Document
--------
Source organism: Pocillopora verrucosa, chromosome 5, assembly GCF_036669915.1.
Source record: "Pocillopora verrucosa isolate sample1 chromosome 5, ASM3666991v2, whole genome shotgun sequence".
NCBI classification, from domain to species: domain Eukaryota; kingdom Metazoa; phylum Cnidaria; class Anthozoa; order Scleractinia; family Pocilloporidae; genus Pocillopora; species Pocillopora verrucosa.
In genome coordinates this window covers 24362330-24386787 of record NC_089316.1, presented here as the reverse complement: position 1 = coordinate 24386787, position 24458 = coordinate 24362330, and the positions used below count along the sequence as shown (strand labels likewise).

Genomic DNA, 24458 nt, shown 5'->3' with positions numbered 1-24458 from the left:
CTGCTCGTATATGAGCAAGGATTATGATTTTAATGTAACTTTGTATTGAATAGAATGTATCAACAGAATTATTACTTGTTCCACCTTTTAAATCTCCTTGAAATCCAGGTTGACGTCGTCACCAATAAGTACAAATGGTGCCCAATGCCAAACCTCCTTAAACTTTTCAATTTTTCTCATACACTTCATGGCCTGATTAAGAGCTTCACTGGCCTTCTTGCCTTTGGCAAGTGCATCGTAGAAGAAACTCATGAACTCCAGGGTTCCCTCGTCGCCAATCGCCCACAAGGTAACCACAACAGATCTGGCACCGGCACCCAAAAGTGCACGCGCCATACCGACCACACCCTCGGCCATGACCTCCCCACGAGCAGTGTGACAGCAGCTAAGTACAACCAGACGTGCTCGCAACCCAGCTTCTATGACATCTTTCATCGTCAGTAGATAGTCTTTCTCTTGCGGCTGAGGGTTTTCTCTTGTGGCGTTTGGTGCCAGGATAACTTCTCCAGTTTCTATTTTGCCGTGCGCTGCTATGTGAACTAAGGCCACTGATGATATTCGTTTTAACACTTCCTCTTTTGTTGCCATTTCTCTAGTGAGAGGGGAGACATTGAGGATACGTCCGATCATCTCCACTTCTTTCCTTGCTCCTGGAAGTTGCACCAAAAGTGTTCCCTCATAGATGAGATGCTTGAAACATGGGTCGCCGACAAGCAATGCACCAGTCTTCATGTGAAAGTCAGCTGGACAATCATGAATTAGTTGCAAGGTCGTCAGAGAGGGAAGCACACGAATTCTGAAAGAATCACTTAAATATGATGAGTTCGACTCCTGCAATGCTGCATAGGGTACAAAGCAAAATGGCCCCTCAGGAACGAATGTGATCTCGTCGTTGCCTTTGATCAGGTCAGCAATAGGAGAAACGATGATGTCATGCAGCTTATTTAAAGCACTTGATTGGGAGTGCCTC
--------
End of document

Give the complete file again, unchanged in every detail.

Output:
Source organism: Pocillopora verrucosa, chromosome 5, assembly GCF_036669915.1.
Source record: "Pocillopora verrucosa isolate sample1 chromosome 5, ASM3666991v2, whole genome shotgun sequence".
NCBI classification, from domain to species: domain Eukaryota; kingdom Metazoa; phylum Cnidaria; class Anthozoa; order Scleractinia; family Pocilloporidae; genus Pocillopora; species Pocillopora verrucosa.
In genome coordinates this window covers 24362330-24386787 of record NC_089316.1, presented here as the reverse complement: position 1 = coordinate 24386787, position 24458 = coordinate 24362330, and the positions used below count along the sequence as shown (strand labels likewise).

Genomic DNA, 24458 nt, shown 5'->3' with positions numbered 1-24458 from the left:
CTGCTCGTATATGAGCAAGGATTATGATTTTAATGTAACTTTGTATTGAATAGAATGTATCAACAGAATTATTACTTGTTCCACCTTTTAAATCTCCTTGAAATCCAGGTTGACGTCGTCACCAATAAGTACAAATGGTGCCCAATGCCAAACCTCCTTAAACTTTTCAATTTTTCTCATACACTTCATGGCCTGATTAAGAGCTTCACTGGCCTTCTTGCCTTTGGCAAGTGCATCGTAGAAGAAACTCATGAACTCCAGGGTTCCCTCGTCGCCAATCGCCCACAAGGTAACCACAACAGATCTGGCACCGGCACCCAAAAGTGCACGCGCCATACCGACCACACCCTCGGCCATGACCTCCCCACGAGCAGTGTGACAGCAGCTAAGTACAACCAGACGTGCTCGCAACCCAGCTTCTATGACATCTTTCATCGTCAGTAGATAGTCTTTCTCTTGCGGCTGAGGGTTTTCTCTTGTGGCGTTTGGTGCCAGGATAACTTCTCCAGTTTCTATTTTGCCGTGCGCTGCTATGTGAACTAAGGCCACTGATGATATTCGTTTTAACACTTCCTCTTTTGTTGCCATTTCTCTAGTGAGAGGGGAGACATTGAGGATACGTCCGATCATCTCCACTTCTTTCCTTGCTCCTGGAAGTTGCACCAAAAGTGTTCCCTCATAGATGAGATGCTTGAAACATGGGTCGCCGACAAGCAATGCACCAGTCTTCATGTGAAAGTCAGCTGGACAATCATGAATTAGTTGCAAGGTCGTCAGAGAGGGAAGCACACGAATTCTGAAAGAATCACTTAAATATGATGAGTTCGACTCCTGCAATGCTGCATAGGGTACAAAGCAAAATGGCCCCTCAGGAACGAATGTGATCTCGTCGTTGCCTTTGATCAGGTCAGCAATAGGAGAAACGATGATGTCATGCAGCTTATTTAAAGCACTTGATTGGGAGTGCCTC